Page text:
he added the passage of the Bible, " The ungodly pro-
videth, and the righteous putteth it on."* This decision
had to be carried out in spite of the protest of Joseph
and Beer ; and I had the pleasure of also shining in
brass buttons on my hose.

Joseph and Beer ho'wever could not get over their loss.
They complained loudly of the impious wrong which had
been done to them. ]\Iy father, who wished to get rid
of the affair, told them therefore, that, as the buttons had
been already sewed on to Solomon's hose, they must not
use force, but that, if they could get them back again by



* This seems to be Job xxvii. 17, which in our Authorised Ver-
sion runs: — "He (a wicked man) may prepare it (raiment), but
the just shall put it on." Maimon seems to render it from memory:
— " Der Gottlose schafft sich an, und dcr Fromme bekleidet sich
damit." — Trans.

E



^S Solomon Maimon :

stratagem, they were at liberty to do so. Both were
pleased with this decision. They came to me, looked at
my buttons, and both at once exclaimed in astonishment,
" Oh ! what is that we see? Buttons sewed on to cloth
hose with linen instead of hemp thread ! They must be
taken off at once." While they were speaking, they took
off all the buttons, and went off with joy over their suc-
cessful stratagem. I ran after them, and demanded that
they should sew the buttons on again ; but they laughed
me to scorn. My father said to me smiling at this,
" Since you are so credulous, and allow yourself to be
deceived, I cannot help you any longer ; I hope you will
be wiser in the future." With this the affair came to an
end. I was obliged to content myself with wooden
buttons, and to have often repeated to my mortification
by Joseph and Beer, the biblical passage, which my
father had used to my advantage, "The ungodly pro-
videth, and the righteous putteth it on."



An Autobiography. 59



CHAPTER IX.



Love Affairs and Matrimonial Proposals — The Song of Solomon
may be used in Matchmaking — A new Modus Lucratidi —
Smallpox.



In my youth I was very lively, and had in my nature a
good deal that was agreeable. In my passions I was
violent and impatient. Till about my eleventh year, as
I had the benefit of a very strict education, and was kept
from all intercourse with women, I never traced any
special inclination towards the fair sex. But an incident
produced in me a great change in this respect.

A poor, but very pretty, girl about my own age was
taken into our house as a servant. She charmed me un-
commonly. Desires began to stir in me, which till this
time I had never known. But in accordance with the
strict rabbinical morals, I was obliged to keep on my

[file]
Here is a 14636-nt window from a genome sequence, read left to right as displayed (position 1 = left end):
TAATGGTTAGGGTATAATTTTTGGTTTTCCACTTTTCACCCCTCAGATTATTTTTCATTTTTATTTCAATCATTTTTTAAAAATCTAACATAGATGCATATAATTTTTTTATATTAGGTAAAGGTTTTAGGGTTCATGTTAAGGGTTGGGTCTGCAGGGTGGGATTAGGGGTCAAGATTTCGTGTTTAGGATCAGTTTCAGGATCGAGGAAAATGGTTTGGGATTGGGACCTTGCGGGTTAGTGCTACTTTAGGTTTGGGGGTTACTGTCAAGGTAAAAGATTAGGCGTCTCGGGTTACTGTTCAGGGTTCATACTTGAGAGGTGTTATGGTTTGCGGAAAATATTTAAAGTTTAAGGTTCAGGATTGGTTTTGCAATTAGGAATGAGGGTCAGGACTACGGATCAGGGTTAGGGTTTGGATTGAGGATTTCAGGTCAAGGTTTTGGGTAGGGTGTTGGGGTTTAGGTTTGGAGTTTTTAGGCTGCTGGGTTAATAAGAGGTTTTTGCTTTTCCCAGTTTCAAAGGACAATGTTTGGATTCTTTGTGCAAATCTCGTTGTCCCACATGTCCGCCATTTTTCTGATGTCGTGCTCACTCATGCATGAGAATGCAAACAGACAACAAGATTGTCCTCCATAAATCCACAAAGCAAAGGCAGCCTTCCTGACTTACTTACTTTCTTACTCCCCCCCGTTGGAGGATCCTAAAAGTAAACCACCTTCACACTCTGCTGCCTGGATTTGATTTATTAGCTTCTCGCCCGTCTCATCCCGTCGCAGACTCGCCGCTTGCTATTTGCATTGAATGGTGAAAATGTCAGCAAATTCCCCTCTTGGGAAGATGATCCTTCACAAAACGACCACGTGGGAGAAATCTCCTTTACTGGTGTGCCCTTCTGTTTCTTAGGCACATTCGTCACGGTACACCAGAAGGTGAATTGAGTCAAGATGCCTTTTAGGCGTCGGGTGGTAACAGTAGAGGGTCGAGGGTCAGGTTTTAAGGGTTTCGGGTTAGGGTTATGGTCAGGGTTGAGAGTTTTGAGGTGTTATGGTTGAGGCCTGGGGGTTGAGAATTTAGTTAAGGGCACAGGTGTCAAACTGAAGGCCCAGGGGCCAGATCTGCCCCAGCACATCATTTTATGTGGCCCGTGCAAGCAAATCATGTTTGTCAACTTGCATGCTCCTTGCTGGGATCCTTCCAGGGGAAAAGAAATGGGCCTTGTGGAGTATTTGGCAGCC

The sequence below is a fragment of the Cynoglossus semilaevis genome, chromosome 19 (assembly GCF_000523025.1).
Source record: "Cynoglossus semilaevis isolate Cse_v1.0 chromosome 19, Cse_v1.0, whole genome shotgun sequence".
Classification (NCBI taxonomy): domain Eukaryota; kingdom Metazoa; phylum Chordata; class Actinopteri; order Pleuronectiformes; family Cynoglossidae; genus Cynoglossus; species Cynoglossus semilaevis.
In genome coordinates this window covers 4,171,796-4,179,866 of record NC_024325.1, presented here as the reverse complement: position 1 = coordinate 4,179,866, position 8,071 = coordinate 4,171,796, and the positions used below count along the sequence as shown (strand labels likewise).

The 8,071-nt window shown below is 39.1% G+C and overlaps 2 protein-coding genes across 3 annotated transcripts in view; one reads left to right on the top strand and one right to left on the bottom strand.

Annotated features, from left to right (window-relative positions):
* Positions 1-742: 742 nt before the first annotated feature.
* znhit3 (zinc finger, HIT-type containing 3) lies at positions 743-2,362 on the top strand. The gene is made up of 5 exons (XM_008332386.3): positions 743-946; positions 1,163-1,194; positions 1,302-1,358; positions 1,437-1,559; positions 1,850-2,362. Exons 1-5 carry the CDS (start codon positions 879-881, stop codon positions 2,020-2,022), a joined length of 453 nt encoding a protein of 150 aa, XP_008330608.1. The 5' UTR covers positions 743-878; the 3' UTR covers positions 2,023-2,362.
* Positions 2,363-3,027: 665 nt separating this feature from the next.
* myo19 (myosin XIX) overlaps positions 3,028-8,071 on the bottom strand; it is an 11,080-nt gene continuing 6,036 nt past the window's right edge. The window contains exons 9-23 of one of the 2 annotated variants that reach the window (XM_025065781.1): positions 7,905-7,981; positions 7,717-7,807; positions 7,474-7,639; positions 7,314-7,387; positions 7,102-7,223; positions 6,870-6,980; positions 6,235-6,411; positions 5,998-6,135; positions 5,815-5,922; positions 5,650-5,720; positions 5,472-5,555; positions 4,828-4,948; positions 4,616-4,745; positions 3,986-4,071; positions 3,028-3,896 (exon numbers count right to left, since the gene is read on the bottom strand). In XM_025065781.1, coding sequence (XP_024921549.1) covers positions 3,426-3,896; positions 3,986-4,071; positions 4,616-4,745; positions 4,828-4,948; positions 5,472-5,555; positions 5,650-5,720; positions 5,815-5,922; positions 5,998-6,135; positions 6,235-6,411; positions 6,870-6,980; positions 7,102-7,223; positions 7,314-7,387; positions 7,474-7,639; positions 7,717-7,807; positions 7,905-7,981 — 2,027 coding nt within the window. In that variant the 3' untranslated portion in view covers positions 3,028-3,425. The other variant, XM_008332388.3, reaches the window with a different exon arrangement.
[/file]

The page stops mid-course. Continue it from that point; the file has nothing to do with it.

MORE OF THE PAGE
guard against looking on the girl with attentive gaze, and
still more against speaking with her, so that I was able
only now and then to throw at her a stolen glance.

It happened once however that the women of the
house were going to bathe, which by the usage of the
country they are accustomed to do two or three times a
week. By chance my instinct drove me without reflec-



6o Solomon Maim on :

tion towards the place where they bathed ; and there I
suddenly perceived this beautiful girl, as she stepped out
of the steam-bath and plunged into the river flowing by.
At this sight I fell into a sort of rapture. After my feel-
ings had calmed down again, being mindful of the strict
Talmudic laws, I wished to flee. But I could not; I
remained standing, as if rooted in the spot. As I
dreaded however lest I might be surprised here, I was
obliged to return with a heavy heart. From that time I
became restless, was sometimes beside myself; and this
state continued till my marriage.

Our neighbour, the arendant, had two sons and three
daughters. The eldest daughter, Deborah, was already
married. The second, Pessel, was about my age ; the
peasantry of the place professed to find even a certain
resemblance in our features, and therefore, in accordance
with all the laws of probability, conjectured that there
would be a match between us. We formed also a
mutual affection. But by ill luck the youngest daughter,
Rachel, had to fall into a cellar and dislocated one of her
legs. She herself, indeed, completely recovered, but the
leg remained somewhat crooked. The arendant then
started a hunt after me ; he was absolutely determined
to have me for a son-in-law. My father was quite agree-
able, but he wished to have for his daughter-in-law the
straight-legged Pessel rather than Rachel of the crooked
leg. The arendant however declared that this was imprac-
ticable, inasmuch as he had fixed on a rich husband for



\



An Autobiography, 6i

the elder, while the youngest was destined for mc ; and as
my father was unable to give me anything, he was willing
to provide for her richly out of his own fortune. Besides
a considerable sum which he agreed to give as a portion,
he was willing in addition to make me a joint-heir of his
fortune, and to provide me with all necessaries the whole
of my life. Moreover he promised to pay my father a
fixed sum immediately after the betrothal, and not only
to leave him undisturbed in his rights, but also to try
and promote his domestic happiness in every possible
way. The feuds between the two families were to cease
from this time, and a league of friendship was to unite
them for the future into one family.

Had my father lent an ear to these representations, he
would without doubt have established the fortune of his
house, and I should have lived with a spouse, who, it is
true, had a crooked leg, but (as I found out some time
afterwards when I was tutor in her family) was in other
respects an amiable woman. I should thus have been
freed from all cares in the midst of good fortune, and I
should have been able to apply myself without hindrance
to my studies. But unhappily my father rejected this
proposal with scorn. He was absolutely determined to
have Pessel for his daughter-in-law; and since this, as
already mentioned, was impracticable, the feuds between
the two families broke out afresh. But as the arendant
was rich, and my father was a poor man, the latter was
necessarily always the loser.